his soldiers received orders to take provisions with them for five
days only. But Sertorius quickly coming to their aid, gave orders to
fill two thousand skins with water, and he offered for each skin a
considerable sum of money. Many Iberians and Moors volunteered for the
service, and, selecting the men who were strong and light-footed, he
sent them through the mountain parts, with orders, when they had
delivered the skins to the people in the city, to bring out of the
town all the useless people, that the water might last the longer for
those who defended the place. When the news reached Metellus he was
much annoyed, for his soldiers had already consumed their provisions;
but he sent Aquinius,[143] at the head of six thousand men, to forage.
Sertorius got notice of this, and laid an ambush on the road of three
thousand men who starting up out of a bushy ravine, fell on Aquinius
as he was returning. Sertorius attacked in front and put the Romans to
flight, killing some and taking others prisoners. Aquinius returned
with the loss of both his armour and horse, and Metellus made a
disgraceful retreat amidst the jeers of the Iberians.

XIV. By such acts as these Sertorius gained the admiration and love of
the barbarians; and, by introducing among them the Roman armour, and
discipline, and signals, he took away the frantic and brutal part of
their courage, and transformed them from a huge band of robbers into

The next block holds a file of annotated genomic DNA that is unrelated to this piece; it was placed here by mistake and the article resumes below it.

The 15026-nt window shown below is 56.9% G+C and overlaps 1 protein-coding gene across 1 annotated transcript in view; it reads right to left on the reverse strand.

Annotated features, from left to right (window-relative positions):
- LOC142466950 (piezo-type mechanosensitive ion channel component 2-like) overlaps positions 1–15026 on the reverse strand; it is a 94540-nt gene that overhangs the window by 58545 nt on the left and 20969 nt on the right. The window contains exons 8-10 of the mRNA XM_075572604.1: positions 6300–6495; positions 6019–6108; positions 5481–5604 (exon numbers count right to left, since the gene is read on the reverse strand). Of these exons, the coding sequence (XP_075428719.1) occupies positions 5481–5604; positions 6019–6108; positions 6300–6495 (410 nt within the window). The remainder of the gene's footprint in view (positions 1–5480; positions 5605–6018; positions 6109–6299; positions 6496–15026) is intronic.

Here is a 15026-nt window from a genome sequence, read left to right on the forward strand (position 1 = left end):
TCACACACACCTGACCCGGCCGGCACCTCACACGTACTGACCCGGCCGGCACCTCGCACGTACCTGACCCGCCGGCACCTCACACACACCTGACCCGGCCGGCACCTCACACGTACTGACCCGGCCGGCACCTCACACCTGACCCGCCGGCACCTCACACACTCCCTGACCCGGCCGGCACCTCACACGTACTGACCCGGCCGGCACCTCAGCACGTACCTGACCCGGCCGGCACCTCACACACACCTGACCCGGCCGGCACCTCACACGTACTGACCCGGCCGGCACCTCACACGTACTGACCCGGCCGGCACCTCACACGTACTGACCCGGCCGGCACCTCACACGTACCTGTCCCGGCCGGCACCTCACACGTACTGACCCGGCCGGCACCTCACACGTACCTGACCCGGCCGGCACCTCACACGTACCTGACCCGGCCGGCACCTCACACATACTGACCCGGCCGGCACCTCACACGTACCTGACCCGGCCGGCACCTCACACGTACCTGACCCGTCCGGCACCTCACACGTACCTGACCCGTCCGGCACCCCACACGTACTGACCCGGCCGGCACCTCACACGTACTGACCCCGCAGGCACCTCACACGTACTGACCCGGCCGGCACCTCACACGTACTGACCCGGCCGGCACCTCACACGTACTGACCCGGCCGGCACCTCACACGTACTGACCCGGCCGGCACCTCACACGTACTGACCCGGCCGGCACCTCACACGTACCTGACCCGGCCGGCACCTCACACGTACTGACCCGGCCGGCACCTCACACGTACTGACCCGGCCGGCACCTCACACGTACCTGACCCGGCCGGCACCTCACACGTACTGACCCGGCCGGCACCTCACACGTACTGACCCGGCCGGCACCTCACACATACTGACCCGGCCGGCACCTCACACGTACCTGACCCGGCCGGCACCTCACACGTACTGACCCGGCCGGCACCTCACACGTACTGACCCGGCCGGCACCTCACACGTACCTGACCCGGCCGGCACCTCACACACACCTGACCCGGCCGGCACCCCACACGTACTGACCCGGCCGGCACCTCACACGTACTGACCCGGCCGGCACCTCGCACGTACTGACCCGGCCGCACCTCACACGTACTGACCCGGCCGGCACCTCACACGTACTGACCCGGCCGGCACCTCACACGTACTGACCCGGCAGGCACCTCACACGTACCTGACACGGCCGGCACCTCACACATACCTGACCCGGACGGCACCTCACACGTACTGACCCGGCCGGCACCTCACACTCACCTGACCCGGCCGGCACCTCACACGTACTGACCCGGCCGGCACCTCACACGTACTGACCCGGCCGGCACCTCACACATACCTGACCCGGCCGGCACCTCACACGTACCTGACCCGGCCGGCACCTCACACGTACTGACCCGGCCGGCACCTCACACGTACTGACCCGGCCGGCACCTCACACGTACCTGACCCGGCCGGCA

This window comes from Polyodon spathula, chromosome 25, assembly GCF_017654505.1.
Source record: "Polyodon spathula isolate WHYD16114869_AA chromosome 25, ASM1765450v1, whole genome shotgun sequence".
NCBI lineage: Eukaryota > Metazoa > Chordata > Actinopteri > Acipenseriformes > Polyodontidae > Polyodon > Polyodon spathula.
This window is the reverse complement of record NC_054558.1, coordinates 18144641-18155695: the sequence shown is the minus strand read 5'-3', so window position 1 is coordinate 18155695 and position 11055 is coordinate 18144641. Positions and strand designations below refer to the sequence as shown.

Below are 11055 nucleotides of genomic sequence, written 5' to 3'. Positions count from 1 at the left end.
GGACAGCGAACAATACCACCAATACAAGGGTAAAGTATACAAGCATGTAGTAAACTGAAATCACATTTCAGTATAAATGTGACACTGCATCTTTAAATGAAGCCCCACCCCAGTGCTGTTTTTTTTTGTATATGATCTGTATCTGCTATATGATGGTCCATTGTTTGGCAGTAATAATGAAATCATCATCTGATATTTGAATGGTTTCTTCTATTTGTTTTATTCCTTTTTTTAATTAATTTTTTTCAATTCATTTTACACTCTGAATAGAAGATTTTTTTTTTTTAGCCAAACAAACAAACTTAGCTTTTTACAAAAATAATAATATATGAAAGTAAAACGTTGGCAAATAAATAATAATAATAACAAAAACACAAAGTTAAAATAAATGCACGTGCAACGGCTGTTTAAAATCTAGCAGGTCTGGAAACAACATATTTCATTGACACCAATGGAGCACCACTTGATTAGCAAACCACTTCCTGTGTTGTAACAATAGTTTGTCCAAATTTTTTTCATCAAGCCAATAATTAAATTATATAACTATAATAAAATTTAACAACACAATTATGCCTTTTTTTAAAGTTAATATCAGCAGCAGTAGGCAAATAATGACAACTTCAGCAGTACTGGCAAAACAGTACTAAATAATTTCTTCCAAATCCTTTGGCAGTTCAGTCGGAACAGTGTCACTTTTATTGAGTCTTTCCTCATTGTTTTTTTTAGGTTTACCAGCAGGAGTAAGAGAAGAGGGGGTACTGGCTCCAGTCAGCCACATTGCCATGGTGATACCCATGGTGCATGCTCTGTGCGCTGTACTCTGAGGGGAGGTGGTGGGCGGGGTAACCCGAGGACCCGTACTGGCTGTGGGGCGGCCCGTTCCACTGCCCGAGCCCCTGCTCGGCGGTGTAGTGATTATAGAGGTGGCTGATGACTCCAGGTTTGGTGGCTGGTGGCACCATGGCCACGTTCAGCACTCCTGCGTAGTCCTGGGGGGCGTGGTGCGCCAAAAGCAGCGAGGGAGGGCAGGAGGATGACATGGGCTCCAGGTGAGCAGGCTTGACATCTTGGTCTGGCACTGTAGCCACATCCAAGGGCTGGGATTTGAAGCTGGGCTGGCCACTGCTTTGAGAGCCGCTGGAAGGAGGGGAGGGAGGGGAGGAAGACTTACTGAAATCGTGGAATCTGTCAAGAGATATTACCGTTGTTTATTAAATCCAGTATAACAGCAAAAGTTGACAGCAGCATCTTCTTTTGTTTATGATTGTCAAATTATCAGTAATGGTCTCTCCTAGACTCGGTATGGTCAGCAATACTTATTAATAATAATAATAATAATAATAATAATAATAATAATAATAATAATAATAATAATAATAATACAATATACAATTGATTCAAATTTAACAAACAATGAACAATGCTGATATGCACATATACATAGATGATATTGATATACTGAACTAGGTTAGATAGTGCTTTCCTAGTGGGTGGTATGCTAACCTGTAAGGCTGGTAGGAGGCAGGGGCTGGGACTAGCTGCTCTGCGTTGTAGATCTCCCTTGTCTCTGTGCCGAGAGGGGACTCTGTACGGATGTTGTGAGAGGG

an efficient regular army. Besides, he employed gold and silver
unsparingly for the decoration of their helmets, and he ornamented
their shields, and accustomed them to the use of flowered cloaks and
tunics, and, by supplying them with money for such purposes, and
entering into a kind of honourable rivalry with them, he made himself
popular. But they were most gained by what he did for their children.
The youths of noblest birth he collected from the several nations at
Osca,[144] a large city, and set over them teachers of Greek and
Roman learning; and thus he really had them as hostages under the show
of educating them, as if he intended to give them a share in the
government and the administration when they attained to man's estate.
The fathers were wonderfully pleased at seeing their children dressed
in robes with purple borders, and going so orderly to the schools of
Sertorius, who paid for their education, and often had examinations
into their proficiency, and gave rewards to the deserving, and
presented them with golden ornaments for the neck, which the Romans
call "bullæ."[145] It was an Iberian usage for those whose station was
about the commander to die with him when he fell in battle, which the
barbarians in those parts express by a term equivalent to the Greek
"devotion."[146] Now only a few shield-bearers and companions followed
the rest of the commanders; but many thousands followed Sertorius, and
were devoted to die with him. It is said that, when the army of
Sertorius was routed near a certain city and the enemy was pressing on
them, the Iberians, careless about themselves, saved Sertorius, and,
raising him on their shoulders, every one vying with the rest helped
him to the walls; and when their general was secure they then betook
themselves to flight, each as well as he could.

XV. Sertorius was not beloved by the Iberians only, but also by the
soldiers of Italy, who served with him. When Perpenna Vento,[147] who
belonged to the same party as Sertorius, had arrived in Iberia with
much money and a large force, and had determined to carry on war